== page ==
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How to become a CBT Therapist

CBT Therapist
avg. starting salary

Want to help people deal with their emotions? Listening to them is just the beginning… Cognitive Behavioural Therapists (CBT Therapists) provide support and treatment to clients who are dealing with a range of mental health problems – including everything from anxiety and depression, to OCD and schizophrenia. Their job is to help patients identify negative behaviours and feelings, in order to teach helpful techniques and skills that will change the way they think and behave. As a result, clients are better able to deal with and alleviate stress. Key duties for a CBT Therapist could include:
  • Assessing a client’s need for CBT therapy
  • Building trust
  • Encouraging clients to share their feelings
  • Implementing and evaluating therapy programmes
  • Providing help and guidance to ensure changes are being fulfilled
  • Holding group sessions in a clinical setting
  • Writing reports in order to track clients’ progress

First and foremost – an ability to look for, identify, and understand all kinds of behavioural problems is key if you want to become a CBT Therapist. And, because clients may not always be comfortable talking about their problems, you’ll also need to be good at encouraging them to open up using a variation of trust-building techniques. This means an ability to build rapport and establish relationships is vital. Sensitivity and compassion are equally must-haves. After all, not all clients will be big fans of ‘tough love’… You’ll also need:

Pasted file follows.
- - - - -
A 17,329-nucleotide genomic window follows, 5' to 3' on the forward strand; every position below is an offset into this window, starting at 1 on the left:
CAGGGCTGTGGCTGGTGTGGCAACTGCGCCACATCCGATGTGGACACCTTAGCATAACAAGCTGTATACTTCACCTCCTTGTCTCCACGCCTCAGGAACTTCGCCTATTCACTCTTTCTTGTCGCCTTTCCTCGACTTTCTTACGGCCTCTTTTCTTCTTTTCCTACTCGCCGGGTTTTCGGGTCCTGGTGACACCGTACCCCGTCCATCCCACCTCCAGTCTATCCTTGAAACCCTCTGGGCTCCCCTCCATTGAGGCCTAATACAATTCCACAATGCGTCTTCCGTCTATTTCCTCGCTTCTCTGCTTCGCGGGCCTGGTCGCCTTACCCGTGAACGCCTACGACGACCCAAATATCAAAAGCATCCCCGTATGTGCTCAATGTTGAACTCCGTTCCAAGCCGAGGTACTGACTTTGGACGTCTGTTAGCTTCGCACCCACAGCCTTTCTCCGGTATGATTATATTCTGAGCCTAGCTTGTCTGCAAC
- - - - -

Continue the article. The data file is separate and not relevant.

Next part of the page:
• Self-awareness
  • An open mind
  • A non-judgmental attitude
  • Positivity
  • Good listening skills
  • Empathy, and respect for others


Junior CBT Therapist

Up to £25,000

CBT Therapist

Up to £35,000

Senior CBT Therapist

Up to £40,000

"My role generally involves holding sessions with people who are struggling with various aspects of their mental health, learning about their individual situations, and implementing tailored programmes to teach them the skills needed to deal with the difficulties they’re facing. Understandably, the problems aren’t always easy to solve, especially when the client has gone through particularly tough times. However, this just makes my job even more important. If you’re passionate about helping people and you’re clued up on how people think and feel, this role is for you. But if you’re ready to give up after a few tears, you might have some work to do…"

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All CBT Therapist jobs